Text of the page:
For many of us who love the sound of single coil pickups (eg. classic Strat or Tele) we are familiar with 60 Hz hum, radio stations, and cell phone signals coming through our amp.  This is electrical interference that our single coils are especially susceptible to, and yet we refuse to give up single coils, we just love the tone too much!  Humbuckers are a great way to fight this 60 Hz hum, if you have ever played a guitar with a humbucker and a true single coil you can easily hear the difference, but a lot of players complain that too much tone is lost when the hum is “bucked.”  The truth is, you can stick with your old single coils as long as you follow a few DIY procedures that are guaranteed to reduce the noise to an absolute minimum.  Even if you have humbucking pickups these steps will help reduce the overall noise of your rig.

Step 1.  Shielding Paint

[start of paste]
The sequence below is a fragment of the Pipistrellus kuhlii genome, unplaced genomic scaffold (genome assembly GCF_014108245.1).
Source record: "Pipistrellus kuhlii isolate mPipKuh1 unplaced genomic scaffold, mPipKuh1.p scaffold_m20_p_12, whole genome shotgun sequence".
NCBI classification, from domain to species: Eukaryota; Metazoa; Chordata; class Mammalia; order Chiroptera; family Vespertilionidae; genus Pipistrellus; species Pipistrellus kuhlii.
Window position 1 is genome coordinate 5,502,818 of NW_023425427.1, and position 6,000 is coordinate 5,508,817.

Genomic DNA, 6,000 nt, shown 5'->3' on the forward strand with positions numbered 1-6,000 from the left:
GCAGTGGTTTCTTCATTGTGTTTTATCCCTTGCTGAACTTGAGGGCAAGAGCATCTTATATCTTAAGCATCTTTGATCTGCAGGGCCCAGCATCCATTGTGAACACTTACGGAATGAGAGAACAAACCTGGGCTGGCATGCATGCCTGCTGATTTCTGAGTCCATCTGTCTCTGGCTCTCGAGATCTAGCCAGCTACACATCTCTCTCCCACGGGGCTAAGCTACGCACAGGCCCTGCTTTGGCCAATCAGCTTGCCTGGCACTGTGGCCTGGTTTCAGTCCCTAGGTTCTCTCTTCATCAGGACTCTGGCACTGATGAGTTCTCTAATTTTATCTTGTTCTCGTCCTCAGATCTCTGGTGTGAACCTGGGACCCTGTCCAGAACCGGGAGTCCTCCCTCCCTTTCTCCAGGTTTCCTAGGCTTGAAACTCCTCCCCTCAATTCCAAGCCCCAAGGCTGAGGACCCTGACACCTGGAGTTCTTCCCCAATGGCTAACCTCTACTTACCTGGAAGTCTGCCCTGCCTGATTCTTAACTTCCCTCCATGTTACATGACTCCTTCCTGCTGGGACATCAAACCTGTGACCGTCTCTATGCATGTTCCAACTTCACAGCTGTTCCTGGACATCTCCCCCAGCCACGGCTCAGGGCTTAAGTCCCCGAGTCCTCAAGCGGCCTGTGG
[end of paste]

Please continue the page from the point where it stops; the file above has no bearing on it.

With the pickguard and electronics removed from the guitar, you can paint shielding paint from Stew-Mac on the inside of the control cavity and the pickup routs.  Two or three coats (allowing it to dry overnight between coats) should provide enough coverage.  All grounding material must come in contact somehow with the back of the potentiometer (ground).  Connect a ground wire from the paint to the back of a potentiometer or paint up to a screw hole so the paint comes in contact with the copper tape on the back of the pickguard (see step 2).

Step 2.  Copper Tape

This tape (also from Stew-Mac) is great for sticking to the back of pickguards and totally blocking out any interference.  The tape is grounded by coming in contact with the switch and potentiometer casings.

Step. 3  Leads

Keeping all electrical connections to an absolute minimum length will reduce the chances of interference.

Also, twisting the positive and negative leads from your pickups (as seen on this Jazz Bass pickup) will help cancel interference.  It is debatable whether this makes a noticeable difference in passive equipment, but it won’t hurt, some like it for aesthetics and wire manageability.